matrix, so we move our original plain-loop version `subspace_mul!`

to a new function `subspace_mul_generic!`

,
and dispatch methods based on the matrix size

```
function subspace_mul!(st::AbstractVector{T}, comspace, U, subspace, offset=0) where T
if size(U, 1) == 2
subspace_mul2x2!(st, comspace, U, subspace, offset)
elseif size(U, 1) == 4
subspace_mul4x4!(st, comspace, U, subspace, offset)
elseif size(U, 1) == 8
subspace_mul8x8!(st, comspace, U, subspace, offset)
else
subspace_mul_generic!(st, comspace, U, subspace, offset)
end
return st
end
```

if we try it on our previous benchmark, we will see we are faster than `StaticArrays`

now!

```
julia> @benchmark broutine!(r, $U1, $locs) setup=(r=copy($st))
BenchmarkTools.Trial:
memory estimate: 512 bytes
allocs estimate: 8
--------------
minimum time: 141.577 μs (0.00% GC)
median time: 145.168 μs (0.00% GC)
mean time: 145.998 μs (0.00% GC)
maximum time: 169.246 μs (0.00% GC)
--------------
samples: 10000
evals/sample: 1
```

now since most of the quantum gates are `2x2`

matrices, we will focus more on this case, recall that in the `2x2`

matrix case,
there is only one location to specify, this will allow us to directly iterate through the subspace by adding up `2^loc`

, where
the variable `loc`

is the integer represents the location of this gate. This will get us rid of all the heavier `BitSubspace`

struct.

```
function broutine2x2!(st::AbstractVector{T}, U::AbstractMatrix, locs::Tuple{Int}) where T
U11 = U[1, 1]; U12 = U[1, 2];
U21 = U[2, 1]; U22 = U[2, 2];
step_1 = 1 << (first(locs) - 1)
step_2 = 1 << first(locs)
@inbounds for j in 0:step_2:size(st, 1)-step_1
for i in j+1:j+step_1
ST1 = U11 * st[i] + U12 * st[i + step_1]
ST2 = U21 * st[i] + U22 * st[i + step_1]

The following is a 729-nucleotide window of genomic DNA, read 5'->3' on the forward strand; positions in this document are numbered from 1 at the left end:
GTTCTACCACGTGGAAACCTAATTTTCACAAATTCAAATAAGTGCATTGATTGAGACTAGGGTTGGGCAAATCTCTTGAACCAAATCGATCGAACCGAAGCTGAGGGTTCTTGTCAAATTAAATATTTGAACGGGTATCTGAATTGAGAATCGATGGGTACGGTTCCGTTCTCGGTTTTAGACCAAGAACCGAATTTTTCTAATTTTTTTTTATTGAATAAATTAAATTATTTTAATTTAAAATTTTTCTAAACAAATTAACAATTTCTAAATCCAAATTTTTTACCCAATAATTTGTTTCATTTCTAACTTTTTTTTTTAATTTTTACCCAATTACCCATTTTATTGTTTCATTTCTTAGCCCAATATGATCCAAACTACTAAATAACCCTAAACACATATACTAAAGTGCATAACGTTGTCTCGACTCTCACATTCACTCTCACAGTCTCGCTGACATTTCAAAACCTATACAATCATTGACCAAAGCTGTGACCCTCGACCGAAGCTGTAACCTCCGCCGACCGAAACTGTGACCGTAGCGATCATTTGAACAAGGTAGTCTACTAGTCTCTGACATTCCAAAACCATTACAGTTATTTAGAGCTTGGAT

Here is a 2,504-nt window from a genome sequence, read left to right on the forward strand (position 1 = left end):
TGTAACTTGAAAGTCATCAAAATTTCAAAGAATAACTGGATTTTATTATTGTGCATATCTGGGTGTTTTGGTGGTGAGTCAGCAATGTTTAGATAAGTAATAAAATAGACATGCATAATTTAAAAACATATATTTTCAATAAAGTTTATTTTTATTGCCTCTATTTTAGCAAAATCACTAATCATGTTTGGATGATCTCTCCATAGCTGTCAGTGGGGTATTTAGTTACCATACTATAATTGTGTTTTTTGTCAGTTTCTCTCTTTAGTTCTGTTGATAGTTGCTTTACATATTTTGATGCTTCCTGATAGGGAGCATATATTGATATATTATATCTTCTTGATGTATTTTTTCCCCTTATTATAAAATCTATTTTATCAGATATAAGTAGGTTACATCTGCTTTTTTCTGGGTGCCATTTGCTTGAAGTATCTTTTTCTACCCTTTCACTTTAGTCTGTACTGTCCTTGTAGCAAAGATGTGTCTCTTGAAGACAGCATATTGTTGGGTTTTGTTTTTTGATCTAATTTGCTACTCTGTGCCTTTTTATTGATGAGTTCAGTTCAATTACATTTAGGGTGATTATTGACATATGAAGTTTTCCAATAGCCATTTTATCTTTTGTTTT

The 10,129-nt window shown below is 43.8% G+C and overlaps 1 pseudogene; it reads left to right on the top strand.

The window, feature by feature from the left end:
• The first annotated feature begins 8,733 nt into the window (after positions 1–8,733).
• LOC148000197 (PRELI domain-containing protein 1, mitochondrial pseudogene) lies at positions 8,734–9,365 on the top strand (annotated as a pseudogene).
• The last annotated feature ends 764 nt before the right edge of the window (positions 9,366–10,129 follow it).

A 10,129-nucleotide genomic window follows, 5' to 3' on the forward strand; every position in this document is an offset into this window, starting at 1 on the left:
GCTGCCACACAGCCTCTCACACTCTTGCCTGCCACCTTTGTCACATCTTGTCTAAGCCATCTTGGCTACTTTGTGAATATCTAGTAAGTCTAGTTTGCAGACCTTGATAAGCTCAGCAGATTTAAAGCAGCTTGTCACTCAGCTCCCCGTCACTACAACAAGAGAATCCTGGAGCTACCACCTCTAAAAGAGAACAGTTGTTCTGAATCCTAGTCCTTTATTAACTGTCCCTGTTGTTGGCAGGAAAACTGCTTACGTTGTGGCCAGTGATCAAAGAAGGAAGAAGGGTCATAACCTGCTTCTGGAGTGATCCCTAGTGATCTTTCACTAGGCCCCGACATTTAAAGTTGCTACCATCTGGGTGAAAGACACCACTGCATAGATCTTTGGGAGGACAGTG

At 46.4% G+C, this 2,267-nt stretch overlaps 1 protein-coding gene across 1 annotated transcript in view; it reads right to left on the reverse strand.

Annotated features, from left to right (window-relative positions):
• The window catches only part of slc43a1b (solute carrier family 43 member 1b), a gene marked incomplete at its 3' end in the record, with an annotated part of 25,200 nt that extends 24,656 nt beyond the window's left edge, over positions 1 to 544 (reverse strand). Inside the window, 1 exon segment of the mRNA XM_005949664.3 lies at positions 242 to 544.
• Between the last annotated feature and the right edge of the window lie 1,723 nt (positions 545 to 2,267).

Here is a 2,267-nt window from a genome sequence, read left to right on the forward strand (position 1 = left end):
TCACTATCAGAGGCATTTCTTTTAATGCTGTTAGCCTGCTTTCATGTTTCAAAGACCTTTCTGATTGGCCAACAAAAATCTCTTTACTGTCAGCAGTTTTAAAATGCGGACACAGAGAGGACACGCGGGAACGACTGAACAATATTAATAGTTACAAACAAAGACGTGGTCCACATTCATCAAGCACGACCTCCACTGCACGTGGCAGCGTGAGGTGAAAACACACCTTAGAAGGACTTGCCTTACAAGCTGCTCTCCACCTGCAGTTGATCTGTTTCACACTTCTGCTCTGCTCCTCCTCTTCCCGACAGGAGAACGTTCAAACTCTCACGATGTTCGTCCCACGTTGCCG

st[i] = ST1
st[i + step_1] = ST2
end
end
return st
end
```

let’s compare this and `subspace_mul2x2!`

, to be fair we will directly call `broutine!`

and it will call `subspace_mul!`

then dispatch to `subspace_mul2x2!`

.

```
julia> U = rand(ComplexF64, 2, 2);
julia> locs = (3, );
julia> st = rand(ComplexF64, 1<<15);
julia> @benchmark broutine!(r, $U, $locs) setup=(r=copy($st))
BenchmarkTools.Trial:
memory estimate: 512 bytes
allocs estimate: 8
--------------
minimum time: 67.639 μs (0.00% GC)
median time: 81.669 μs (0.00% GC)
mean time: 86.487 μs (0.00% GC)
maximum time: 125.038 μs (0.00% GC)
--------------
samples: 10000
evals/sample: 1
julia> @benchmark broutine2x2!(r, $U, $locs) setup=(r=copy($st))
BenchmarkTools.Trial:
memory estimate: 0 bytes
allocs estimate: 0
--------------
minimum time: 63.419 μs (0.00% GC)
median time: 64.369 μs (0.00% GC)
mean time: 64.757 μs (0.00% GC)
maximum time: 86.489 μs (0.00% GC)
--------------
samples: 10000
evals/sample: 1
```

this is only a little bit faster. Hmm, this is not very ideal, but notice that because `step_1`

can
be very small and it is an inner loop, we can then unroll this loop as long as it is small, so we can
now manually write

```
function broutine2x2!(st::AbstractVector{T}, U::AbstractMatrix, locs::Tuple{Int}) where T
U11 = U[1, 1]; U12 = U[1, 2];
U21 = U[2, 1]; U22 = U[2, 2];
step_1 = 1 << (first(locs) - 1)
step_2 = 1 << first(locs)
@inbounds if step_1 == 1
for j in 0:step_2:size(st, 1)-step_1
ST1 = U11 * st[j + 1] + U12 * st[j + 1 + step_1]
ST2 = U21 * st[j + 1] + U22 * st[j + 1 + step_1]
st[j + 1] = ST1
st[j + 1 + step_1] = ST2
end